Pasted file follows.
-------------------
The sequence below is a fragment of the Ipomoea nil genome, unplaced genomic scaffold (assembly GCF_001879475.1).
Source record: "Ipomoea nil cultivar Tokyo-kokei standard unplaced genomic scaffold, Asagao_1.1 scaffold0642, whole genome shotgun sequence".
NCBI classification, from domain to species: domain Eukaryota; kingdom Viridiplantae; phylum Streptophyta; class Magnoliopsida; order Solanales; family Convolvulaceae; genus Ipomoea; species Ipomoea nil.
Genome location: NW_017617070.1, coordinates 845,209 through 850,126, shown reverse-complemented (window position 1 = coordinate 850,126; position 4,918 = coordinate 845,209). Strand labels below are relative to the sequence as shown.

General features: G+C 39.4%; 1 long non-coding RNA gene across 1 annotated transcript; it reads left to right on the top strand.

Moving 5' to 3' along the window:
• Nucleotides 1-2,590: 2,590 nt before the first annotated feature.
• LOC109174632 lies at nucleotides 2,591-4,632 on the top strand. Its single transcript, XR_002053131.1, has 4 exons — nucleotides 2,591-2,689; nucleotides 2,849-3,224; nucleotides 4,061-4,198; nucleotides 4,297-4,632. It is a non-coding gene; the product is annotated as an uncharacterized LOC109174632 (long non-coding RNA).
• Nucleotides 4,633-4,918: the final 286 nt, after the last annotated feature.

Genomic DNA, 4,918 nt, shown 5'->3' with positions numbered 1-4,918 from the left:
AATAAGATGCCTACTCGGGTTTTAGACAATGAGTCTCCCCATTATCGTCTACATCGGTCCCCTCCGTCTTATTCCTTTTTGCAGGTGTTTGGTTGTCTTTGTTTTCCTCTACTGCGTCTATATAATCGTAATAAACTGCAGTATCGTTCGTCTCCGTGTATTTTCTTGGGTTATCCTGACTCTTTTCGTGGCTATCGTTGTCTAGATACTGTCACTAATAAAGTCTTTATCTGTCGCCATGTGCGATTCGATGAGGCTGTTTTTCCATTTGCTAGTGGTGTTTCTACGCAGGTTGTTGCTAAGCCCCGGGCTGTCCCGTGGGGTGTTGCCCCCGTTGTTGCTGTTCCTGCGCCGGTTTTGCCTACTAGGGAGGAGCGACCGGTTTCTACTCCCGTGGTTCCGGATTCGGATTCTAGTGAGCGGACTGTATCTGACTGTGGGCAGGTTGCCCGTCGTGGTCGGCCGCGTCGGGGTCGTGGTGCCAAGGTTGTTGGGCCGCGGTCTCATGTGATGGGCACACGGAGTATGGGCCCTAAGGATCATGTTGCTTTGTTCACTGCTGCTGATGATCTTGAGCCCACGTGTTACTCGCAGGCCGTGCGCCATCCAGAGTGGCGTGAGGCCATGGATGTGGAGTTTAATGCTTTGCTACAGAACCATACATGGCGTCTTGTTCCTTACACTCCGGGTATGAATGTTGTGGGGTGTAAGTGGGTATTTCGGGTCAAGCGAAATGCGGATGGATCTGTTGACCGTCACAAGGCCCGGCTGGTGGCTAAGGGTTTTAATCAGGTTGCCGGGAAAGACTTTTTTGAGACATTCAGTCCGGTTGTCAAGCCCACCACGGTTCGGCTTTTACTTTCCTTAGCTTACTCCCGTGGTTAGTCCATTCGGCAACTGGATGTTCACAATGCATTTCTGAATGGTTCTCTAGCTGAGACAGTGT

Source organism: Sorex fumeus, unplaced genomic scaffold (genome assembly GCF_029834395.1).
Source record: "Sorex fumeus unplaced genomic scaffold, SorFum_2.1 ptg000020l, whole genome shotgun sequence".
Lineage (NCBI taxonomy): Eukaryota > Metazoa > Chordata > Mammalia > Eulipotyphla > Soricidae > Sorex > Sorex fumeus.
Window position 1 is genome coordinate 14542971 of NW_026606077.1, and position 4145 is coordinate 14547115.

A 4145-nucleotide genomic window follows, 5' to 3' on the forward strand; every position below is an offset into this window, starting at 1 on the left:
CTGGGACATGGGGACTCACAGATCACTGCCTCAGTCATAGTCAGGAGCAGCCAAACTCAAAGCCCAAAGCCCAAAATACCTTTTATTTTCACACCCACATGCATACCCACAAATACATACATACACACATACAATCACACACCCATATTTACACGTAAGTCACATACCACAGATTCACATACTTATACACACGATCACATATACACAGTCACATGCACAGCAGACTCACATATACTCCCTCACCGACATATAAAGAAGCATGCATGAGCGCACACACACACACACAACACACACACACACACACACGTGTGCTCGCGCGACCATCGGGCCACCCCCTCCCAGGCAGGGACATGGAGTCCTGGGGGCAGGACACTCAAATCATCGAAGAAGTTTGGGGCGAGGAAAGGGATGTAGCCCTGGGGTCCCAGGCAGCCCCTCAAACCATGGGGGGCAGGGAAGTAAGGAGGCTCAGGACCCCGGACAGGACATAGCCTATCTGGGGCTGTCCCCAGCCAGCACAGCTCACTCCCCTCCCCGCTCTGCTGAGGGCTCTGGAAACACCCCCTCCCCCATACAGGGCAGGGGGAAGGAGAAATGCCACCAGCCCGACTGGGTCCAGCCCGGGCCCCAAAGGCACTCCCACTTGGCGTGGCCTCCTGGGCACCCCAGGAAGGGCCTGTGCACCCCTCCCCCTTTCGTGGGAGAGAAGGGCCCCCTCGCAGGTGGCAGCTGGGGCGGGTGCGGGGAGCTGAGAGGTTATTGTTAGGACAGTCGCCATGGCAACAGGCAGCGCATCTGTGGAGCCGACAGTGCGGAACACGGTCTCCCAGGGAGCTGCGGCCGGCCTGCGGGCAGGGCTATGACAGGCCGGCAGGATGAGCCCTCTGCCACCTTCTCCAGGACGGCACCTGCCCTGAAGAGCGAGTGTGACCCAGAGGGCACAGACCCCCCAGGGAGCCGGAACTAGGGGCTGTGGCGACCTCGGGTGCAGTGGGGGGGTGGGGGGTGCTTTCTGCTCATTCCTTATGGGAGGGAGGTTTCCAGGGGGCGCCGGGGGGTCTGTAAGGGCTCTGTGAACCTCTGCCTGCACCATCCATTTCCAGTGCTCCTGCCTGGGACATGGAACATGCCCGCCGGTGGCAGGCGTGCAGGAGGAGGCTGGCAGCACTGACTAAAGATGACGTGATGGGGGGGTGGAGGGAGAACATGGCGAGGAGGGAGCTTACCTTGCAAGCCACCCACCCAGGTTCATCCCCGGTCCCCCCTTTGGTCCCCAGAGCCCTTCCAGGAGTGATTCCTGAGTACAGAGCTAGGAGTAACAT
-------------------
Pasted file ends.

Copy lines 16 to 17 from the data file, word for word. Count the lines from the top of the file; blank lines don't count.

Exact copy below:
A 4145-nucleotide genomic window follows, 5' to 3' on the forward strand; every position below is an offset into this window, starting at 1 on the left:
CTGGGACATGGGGACTCACAGATCACTGCCTCAGTCATAGTCAGGAGCAGCCAAACTCAAAGCCCAAAGCCCAAAATACCTTTTATTTTCACACCCACATGCATACCCACAAATACATACATACACACATACAATCACACACCCATATTTACACGTAAGTCACATACCACAGATTCACATACTTATACACACGATCACATATACACAGTCACATGCACAGCAGACTCACATATACTCCCTCACCGACATATAAAGAAGCATGCATGAGCGCACACACACACACACAACACACACACACACACACACGTGTGCTCGCGCGACCATCGGGCCACCCCCTCCCAGGCAGGGACATGGAGTCCTGGGGGCAGGACACTCAAATCATCGAAGAAGTTTGGGGCGAGGAAAGGGATGTAGCCCTGGGGTCCCAGGCAGCCCCTCAAACCATGGGGGGCAGGGAAGTAAGGAGGCTCAGGACCCCGGACAGGACATAGCCTATCTGGGGCTGTCCCCAGCCAGCACAGCTCACTCCCCTCCCCGCTCTGCTGAGGGCTCTGGAAACACCCCCTCCCCCATACAGGGCAGGGGGAAGGAGAAATGCCACCAGCCCGACTGGGTCCAGCCCGGGCCCCAAAGGCACTCCCACTTGGCGTGGCCTCCTGGGCACCCCAGGAAGGGCCTGTGCACCCCTCCCCCTTTCGTGGGAGAGAAGGGCCCCCTCGCAGGTGGCAGCTGGGGCGGGTGCGGGGAGCTGAGAGGTTATTGTTAGGACAGTCGCCATGGCAACAGGCAGCGCATCTGTGGAGCCGACAGTGCGGAACACGGTCTCCCAGGGAGCTGCGGCCGGCCTGCGGGCAGGGCTATGACAGGCCGGCAGGATGAGCCCTCTGCCACCTTCTCCAGGACGGCACCTGCCCTGAAGAGCGAGTGTGACCCAGAGGGCACAGACCCCCCAGGGAGCCGGAACTAGGGGCTGTGGCGACCTCGGGTGCAGTGGGGGGGTGGGGGGTGCTTTCTGCTCATTCCTTATGGGAGGGAGGTTTCCAGGGGGCGCCGGGGGGTCTGTAAGGGCTCTGTGAACCTCTGCCTGCACCATCCATTTCCAGTGCTCCTGCCTGGGACATGGAACATGCCCGCCGGTGGCAGGCGTGCAGGAGGAGGCTGGCAGCACTGACTAAAGATGACGTGATGGGGGGGTGGAGGGAGAACATGGCGAGGAGGGAGCTTACCTTGCAAGCCACCCACCCAGGTTCATCCCCGGTCCCCCCTTTGGTCCCCAGAGCCCTTCCAGGAGTGATTCCTGAGTACAGAGCTAGGAGTAACAT